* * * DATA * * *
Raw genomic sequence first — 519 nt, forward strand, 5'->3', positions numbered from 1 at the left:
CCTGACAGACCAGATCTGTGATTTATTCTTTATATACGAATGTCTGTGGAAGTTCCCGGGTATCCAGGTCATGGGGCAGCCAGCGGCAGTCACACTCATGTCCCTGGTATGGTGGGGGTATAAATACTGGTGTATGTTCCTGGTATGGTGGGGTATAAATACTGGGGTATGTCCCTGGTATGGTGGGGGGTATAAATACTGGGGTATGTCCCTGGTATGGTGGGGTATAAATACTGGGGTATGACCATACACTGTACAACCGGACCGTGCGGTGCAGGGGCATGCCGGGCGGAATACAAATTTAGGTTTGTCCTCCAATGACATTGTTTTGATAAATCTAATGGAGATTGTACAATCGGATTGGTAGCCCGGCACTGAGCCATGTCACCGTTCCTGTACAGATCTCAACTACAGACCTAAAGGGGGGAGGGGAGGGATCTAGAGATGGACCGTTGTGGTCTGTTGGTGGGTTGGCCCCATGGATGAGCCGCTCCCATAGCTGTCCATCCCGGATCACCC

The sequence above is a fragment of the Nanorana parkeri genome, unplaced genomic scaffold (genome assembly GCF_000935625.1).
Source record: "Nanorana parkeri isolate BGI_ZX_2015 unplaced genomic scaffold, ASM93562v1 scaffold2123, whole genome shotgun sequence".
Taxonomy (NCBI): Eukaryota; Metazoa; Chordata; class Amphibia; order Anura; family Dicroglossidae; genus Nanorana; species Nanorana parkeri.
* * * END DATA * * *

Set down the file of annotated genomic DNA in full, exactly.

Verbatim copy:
Raw genomic sequence first — 519 nt, forward strand, 5'->3', positions numbered from 1 at the left:
CCTGACAGACCAGATCTGTGATTTATTCTTTATATACGAATGTCTGTGGAAGTTCCCGGGTATCCAGGTCATGGGGCAGCCAGCGGCAGTCACACTCATGTCCCTGGTATGGTGGGGGTATAAATACTGGTGTATGTTCCTGGTATGGTGGGGTATAAATACTGGGGTATGTCCCTGGTATGGTGGGGGGTATAAATACTGGGGTATGTCCCTGGTATGGTGGGGTATAAATACTGGGGTATGACCATACACTGTACAACCGGACCGTGCGGTGCAGGGGCATGCCGGGCGGAATACAAATTTAGGTTTGTCCTCCAATGACATTGTTTTGATAAATCTAATGGAGATTGTACAATCGGATTGGTAGCCCGGCACTGAGCCATGTCACCGTTCCTGTACAGATCTCAACTACAGACCTAAAGGGGGGAGGGGAGGGATCTAGAGATGGACCGTTGTGGTCTGTTGGTGGGTTGGCCCCATGGATGAGCCGCTCCCATAGCTGTCCATCCCGGATCACCC

The sequence above is a fragment of the Nanorana parkeri genome, unplaced genomic scaffold (genome assembly GCF_000935625.1).
Source record: "Nanorana parkeri isolate BGI_ZX_2015 unplaced genomic scaffold, ASM93562v1 scaffold2123, whole genome shotgun sequence".
Taxonomy (NCBI): Eukaryota; Metazoa; Chordata; class Amphibia; order Anura; family Dicroglossidae; genus Nanorana; species Nanorana parkeri.